Fish Nutrition 101: Feeds and Feeding

Fish Nutrition 101:
Feeds and Feeding
Laura Tiu, Ph.D.
OSU South Centers
Piketon, Ohio
Fish Nutrition 101
The objective of feeding fish
• provide the nutritional
good health
optimum growth
optimum yield
minimum waste
reasonable cost so as to
optimize profits
Why so important?
The feed that determines
• Economic viability of the enterprise
• 60-70% of variable production costs in a
normal production cycle is due to feed.
• Fish growth rate
• Health status of the fish.
• Nutrient loading (and ultimately carrying
capacity) in the pond or tank
• Water quality within the culture system
Unique Fish Nutrition
Fish have a low body maintenance requirement.
• Fish are cold-blooded:
• Floating in the water consumes less energy than
standing and walking on legs.
Fish feeds are also more concentrated than those for pigs
or cattle, since they do not need ‘filler’ ingredients such as
Fish use oils and fats as their prime energy source - more
concentrated than the carbohydrates needed by land-living
Most fish are carnivorous while most farmed land animals
are basically herbivorous
Use high quality feed.
Feed must provide complete nutrition with
maximum conversion efficiency.
Extra protein is needed to ensure rapid
growth without reducing water quality.
Lower quality feeds often have poorer
conversion efficiency, which results in more
waste products.
Feed Quality
The quality of feed refers to the nutritional
as well as the physical characteristics of
the feed that allow it to be consumed and
digested by the fish.
Protein - Balanced mix of amino acids builds
Fat -Provides dense energy for metabolism
Oxidizes rapidly – becomes rancid
Carbohydrate - Fish can only digest simple
Vitamins & Minerals - Included in mixed
A good pellet is a package of complete diet!
Feed Quality - Physical
The physical attributes of the feed determine
the degree to which the feed affects water
quality and consumption rates by the fish.
• ingredients finely ground, uniform color
• without fines or dust
• water stability of at least 30 minutes
• floating or sinking
• correct size so the fish can swallow them
• palatable with a good taste, smell and feel 7
Selecting a feed
Know the nutritional requirements of species
Feed the proper form and size
Study fish feeding behavior
Keep good records
Feed Conversion Ratio
The measure of an animals efficiency at converting
pounds of food to pounds of body mass.
Cows 8:1, 8 lbs of food for 1 lb meat gain
Pigs 4:1
Chickens 2:1
Tilapia 1.7:1
Atlantic Salmon 1.2:1
Feeding strategies
Satiation - all the feed the fish will eat daily (time
Body Weight - based on estimated fish weight (3% - 5% of
fish body weight per day)
Factors that Affect Feeding Behavior
Dissolved oxygen below 4.0 ppm
Cool or hot water temperatures
Changes in pond water level
Disturbance by seining, etc.
Presence of aggressive fish
Time of day
Feeding Strategies
Spread feed evenly
Important to scatter feed over as much of
the pond as possible
Aggressive, larger fish will "hog" the feed
and reduce feed efficiency
If your feed application system is limited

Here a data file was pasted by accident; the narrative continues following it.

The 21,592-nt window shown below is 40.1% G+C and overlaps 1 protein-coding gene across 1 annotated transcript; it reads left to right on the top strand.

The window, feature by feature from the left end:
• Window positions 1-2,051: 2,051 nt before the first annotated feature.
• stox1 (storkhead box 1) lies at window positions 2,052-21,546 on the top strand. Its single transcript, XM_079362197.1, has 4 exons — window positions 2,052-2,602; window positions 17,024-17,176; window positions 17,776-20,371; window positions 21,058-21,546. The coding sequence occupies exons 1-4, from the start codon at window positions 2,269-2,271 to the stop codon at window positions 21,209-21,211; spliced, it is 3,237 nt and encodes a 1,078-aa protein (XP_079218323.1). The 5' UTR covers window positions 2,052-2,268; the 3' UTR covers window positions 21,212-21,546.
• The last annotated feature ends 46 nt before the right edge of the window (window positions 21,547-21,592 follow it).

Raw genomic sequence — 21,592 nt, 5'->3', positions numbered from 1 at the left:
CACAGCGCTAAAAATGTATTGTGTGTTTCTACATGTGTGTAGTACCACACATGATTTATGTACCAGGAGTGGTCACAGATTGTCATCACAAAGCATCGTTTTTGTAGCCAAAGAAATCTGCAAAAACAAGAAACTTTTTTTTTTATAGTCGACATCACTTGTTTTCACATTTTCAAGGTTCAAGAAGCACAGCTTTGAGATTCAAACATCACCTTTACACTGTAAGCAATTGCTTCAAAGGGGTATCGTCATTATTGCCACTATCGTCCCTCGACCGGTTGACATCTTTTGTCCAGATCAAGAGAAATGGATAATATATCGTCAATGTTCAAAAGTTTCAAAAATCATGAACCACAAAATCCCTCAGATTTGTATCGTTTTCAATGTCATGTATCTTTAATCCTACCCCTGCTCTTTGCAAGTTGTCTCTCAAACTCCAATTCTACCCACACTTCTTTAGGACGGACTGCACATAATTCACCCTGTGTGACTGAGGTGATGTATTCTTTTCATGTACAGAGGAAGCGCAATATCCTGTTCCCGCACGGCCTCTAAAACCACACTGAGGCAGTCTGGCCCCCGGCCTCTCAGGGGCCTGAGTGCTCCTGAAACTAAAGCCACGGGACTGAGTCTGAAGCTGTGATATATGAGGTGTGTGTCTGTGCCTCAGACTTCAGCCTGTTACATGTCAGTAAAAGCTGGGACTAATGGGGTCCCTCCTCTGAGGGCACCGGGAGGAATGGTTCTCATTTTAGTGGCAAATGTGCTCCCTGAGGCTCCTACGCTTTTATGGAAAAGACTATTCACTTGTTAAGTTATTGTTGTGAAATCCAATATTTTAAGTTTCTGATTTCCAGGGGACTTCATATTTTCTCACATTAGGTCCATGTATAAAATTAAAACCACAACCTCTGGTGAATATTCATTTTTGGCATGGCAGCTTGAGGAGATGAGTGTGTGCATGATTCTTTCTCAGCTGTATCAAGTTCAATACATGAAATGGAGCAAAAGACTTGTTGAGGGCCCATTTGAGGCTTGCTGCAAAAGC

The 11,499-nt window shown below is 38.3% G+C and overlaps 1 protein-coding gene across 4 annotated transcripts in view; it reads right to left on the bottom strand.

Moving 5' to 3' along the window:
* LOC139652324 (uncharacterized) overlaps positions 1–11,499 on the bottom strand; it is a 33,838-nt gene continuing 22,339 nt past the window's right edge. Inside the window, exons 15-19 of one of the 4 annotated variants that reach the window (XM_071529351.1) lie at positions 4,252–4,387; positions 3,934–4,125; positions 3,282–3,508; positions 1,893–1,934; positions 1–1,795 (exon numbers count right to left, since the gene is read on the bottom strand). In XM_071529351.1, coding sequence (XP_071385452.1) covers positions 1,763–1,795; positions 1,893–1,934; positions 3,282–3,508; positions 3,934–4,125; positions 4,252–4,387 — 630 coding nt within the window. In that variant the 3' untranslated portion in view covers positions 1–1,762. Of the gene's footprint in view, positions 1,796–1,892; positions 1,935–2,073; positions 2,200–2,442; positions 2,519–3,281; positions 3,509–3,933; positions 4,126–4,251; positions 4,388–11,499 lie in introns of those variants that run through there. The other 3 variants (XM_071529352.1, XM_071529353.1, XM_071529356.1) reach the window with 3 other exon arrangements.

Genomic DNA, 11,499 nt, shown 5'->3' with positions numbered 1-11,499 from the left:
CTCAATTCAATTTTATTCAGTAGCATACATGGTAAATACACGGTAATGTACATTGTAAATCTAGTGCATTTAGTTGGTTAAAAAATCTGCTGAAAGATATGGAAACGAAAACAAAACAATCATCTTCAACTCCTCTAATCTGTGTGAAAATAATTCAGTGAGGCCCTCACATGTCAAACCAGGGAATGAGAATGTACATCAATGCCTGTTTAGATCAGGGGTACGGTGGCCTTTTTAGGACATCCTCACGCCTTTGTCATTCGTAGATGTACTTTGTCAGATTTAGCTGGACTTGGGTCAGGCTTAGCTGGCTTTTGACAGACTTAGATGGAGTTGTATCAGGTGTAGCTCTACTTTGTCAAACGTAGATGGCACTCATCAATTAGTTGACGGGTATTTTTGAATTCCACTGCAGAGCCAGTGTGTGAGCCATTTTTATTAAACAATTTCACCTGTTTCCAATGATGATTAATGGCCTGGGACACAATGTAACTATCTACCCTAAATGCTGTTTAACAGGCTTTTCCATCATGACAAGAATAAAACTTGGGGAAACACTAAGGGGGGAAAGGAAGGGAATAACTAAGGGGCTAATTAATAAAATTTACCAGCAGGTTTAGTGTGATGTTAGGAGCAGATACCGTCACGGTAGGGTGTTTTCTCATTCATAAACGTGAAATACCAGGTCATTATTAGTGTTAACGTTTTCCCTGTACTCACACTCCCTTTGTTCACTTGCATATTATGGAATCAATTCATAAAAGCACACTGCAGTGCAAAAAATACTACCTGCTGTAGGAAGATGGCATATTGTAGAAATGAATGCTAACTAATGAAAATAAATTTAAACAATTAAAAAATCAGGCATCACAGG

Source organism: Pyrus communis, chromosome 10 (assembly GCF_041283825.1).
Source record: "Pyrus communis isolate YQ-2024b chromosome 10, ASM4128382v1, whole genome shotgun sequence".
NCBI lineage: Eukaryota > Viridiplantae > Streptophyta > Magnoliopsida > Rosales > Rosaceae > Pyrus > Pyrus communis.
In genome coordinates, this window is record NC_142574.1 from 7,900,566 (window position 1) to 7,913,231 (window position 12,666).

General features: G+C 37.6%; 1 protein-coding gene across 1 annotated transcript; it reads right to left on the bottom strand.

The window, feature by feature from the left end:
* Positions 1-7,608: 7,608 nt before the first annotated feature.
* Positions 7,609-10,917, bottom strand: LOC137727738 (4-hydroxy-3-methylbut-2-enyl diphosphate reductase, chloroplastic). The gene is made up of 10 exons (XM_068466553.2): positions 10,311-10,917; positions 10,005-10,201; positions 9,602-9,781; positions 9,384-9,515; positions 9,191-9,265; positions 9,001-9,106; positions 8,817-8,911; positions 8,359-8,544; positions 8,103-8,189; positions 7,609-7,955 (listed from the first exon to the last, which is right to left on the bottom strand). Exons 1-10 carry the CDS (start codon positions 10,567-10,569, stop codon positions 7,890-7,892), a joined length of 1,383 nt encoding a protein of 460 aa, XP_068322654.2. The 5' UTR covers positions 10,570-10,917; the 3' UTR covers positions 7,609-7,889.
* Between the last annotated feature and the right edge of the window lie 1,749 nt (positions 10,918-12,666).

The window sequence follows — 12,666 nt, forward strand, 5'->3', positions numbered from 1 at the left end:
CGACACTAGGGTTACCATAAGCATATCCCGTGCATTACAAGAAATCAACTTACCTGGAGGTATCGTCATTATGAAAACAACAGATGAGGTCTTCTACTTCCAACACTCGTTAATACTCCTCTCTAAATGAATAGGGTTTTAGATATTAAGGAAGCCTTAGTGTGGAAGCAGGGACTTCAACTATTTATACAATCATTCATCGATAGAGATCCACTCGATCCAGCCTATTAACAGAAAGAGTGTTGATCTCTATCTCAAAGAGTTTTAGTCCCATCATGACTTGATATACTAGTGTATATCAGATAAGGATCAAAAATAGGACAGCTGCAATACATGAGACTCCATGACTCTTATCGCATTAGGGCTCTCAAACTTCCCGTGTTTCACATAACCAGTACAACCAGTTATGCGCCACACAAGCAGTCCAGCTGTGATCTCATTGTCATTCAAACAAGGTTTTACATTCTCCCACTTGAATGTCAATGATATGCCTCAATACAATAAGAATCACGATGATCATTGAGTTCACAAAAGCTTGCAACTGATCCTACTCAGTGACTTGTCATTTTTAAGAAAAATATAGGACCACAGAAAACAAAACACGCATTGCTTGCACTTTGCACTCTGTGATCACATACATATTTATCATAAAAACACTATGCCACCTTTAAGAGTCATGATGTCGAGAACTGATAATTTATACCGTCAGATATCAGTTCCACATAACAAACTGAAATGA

to a small area of the pond, divide the
feed into two or more feeding passes
Fish will learn your feeding patterns, so
occasionally reverse or alter your pattern,
to provide an opportunity for all fish to
obtain feed
Feeding strategies
Avoid overfeeding
• When consumed feed isn't efficiently
converted into tissue, the fish are overfed
• FCR in fish goes down when they eat more
than necessary for optimal growth
• When fish are overfed, these additional waste
products stimulate the development of large,
unmanageable plankton populations
• Nutrient and/or oxygen requirements of one or
more of the populations may exceed the
supply rate, resulting in a crash
• Nutrient concentrations may reach toxic levels
before these populations can recover. Aeration
and therapeutants may be required to limit the
onset of fish disease or mortality
Assessing Feeding Response
In order to make this assessment, the following should
be noted by the farmer during feeding:
• How fast the fish moved towards the feed and how this
reaction/behavior compares with that at previous feedings?
• Whether or not the fish are interested in the feed?
• What the color of the pond water is prior to feeding?
• What proportion of the fish comes to the feed?
• What the weather was a few days before, and on that day? Is
(was) it rainy, cold or hot?
Adjusting the Ration
Feeding rations should be adjusted either
weekly or fortnightly depending on the fish’s
• Use feeding chart
• Sampling monthly
When NOT to feed fish
• The feeding response is poor
• They are feeling unwell
• At least two days before harvest or
• The afternoon before sampling and on the
sampling Day before sampling
• When treatments are applied to the pond
• When water temperatures are low or rainy days
Feed Records
Records about feed usage should indicate:
• type of feed(s) administered,
• amount of feed given each day,
• feeding response at each feeding,
Records will
• assess cost-effectiveness
• keep track of fish inventory
• project annual production
• calculate cost per pound of production
• Software programs helpful
Ordering Feed
Don’t wait until the last minute
• Two weeks needed for Purina
Ask about feed costs and transportation
Get several quotes
Try to cooperate with other farmers
Buy only what you need and can store
Food Storage
Keep cool – slows oxidation
Keep dry – prevent mold growth
Keep covered-prevents rodents and bugs
Keep fresh – 3 months barn, 6 mos. cooler
Can I make my own feed?
Not practical or economical on a large scale
• Can’t float
• Difficult to get high quality
University of Florida Extension fact sheet
Use a good feed
Feed the correct form and size
Feed according to fish behavior
Keep good records